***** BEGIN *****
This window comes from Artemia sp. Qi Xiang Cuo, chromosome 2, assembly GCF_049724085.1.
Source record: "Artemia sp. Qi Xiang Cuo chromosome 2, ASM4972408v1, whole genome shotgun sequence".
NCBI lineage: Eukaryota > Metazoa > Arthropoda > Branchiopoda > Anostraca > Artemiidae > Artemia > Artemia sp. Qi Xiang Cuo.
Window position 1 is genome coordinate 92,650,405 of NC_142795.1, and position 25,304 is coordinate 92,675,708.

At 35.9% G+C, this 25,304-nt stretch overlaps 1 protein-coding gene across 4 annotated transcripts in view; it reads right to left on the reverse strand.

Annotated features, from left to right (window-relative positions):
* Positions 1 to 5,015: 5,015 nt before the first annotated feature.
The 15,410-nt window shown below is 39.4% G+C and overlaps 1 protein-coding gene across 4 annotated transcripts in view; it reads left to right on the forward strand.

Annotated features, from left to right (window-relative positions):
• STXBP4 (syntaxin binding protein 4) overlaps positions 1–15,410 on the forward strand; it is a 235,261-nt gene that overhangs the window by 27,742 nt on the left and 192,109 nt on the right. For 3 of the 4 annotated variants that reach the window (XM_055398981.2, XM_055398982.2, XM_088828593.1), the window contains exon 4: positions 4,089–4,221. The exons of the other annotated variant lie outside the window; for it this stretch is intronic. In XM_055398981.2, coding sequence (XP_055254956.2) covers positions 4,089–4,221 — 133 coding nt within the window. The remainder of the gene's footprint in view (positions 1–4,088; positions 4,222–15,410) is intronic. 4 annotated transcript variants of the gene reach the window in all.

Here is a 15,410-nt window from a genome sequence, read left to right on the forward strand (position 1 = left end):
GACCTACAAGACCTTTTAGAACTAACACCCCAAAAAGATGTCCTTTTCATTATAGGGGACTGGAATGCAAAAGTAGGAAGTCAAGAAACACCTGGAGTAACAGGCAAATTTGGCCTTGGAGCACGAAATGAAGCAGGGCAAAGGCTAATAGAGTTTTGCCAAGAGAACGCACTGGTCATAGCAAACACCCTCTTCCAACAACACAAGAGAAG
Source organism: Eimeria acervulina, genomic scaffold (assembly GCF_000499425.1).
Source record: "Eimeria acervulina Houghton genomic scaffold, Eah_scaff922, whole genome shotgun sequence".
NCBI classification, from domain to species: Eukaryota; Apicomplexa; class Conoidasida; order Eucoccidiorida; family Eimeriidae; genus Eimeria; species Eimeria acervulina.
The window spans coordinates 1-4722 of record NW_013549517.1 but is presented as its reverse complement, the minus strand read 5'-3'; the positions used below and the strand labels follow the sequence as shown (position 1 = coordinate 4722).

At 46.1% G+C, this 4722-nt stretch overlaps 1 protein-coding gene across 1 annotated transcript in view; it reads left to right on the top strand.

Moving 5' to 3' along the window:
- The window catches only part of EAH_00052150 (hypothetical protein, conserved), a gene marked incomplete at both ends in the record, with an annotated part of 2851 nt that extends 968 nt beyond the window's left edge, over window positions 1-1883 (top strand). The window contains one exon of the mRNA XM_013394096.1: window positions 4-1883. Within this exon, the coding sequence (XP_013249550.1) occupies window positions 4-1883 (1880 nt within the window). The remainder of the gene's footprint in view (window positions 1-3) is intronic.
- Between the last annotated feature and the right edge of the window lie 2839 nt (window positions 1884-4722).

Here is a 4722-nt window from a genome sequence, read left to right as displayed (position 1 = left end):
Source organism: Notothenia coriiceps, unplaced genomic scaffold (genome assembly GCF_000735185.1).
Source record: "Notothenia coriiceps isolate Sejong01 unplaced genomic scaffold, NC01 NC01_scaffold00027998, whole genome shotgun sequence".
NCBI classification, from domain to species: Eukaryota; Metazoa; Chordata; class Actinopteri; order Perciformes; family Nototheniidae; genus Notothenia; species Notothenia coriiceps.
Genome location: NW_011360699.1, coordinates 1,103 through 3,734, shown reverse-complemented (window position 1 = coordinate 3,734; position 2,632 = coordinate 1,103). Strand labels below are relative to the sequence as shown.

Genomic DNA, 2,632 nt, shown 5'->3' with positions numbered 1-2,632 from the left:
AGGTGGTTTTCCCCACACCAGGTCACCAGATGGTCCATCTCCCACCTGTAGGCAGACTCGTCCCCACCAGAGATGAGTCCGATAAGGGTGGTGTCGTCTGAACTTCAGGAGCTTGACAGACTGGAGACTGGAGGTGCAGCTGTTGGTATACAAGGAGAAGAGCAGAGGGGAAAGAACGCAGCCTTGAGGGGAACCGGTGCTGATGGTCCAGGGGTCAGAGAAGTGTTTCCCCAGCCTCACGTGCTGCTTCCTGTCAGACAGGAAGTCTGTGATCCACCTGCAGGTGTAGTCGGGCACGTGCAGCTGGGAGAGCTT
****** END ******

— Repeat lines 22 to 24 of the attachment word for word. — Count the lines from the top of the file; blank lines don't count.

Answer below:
Source organism: Notothenia coriiceps, unplaced genomic scaffold (genome assembly GCF_000735185.1).
Source record: "Notothenia coriiceps isolate Sejong01 unplaced genomic scaffold, NC01 NC01_scaffold00027998, whole genome shotgun sequence".
NCBI classification, from domain to species: Eukaryota; Metazoa; Chordata; class Actinopteri; order Perciformes; family Nototheniidae; genus Notothenia; species Notothenia coriiceps.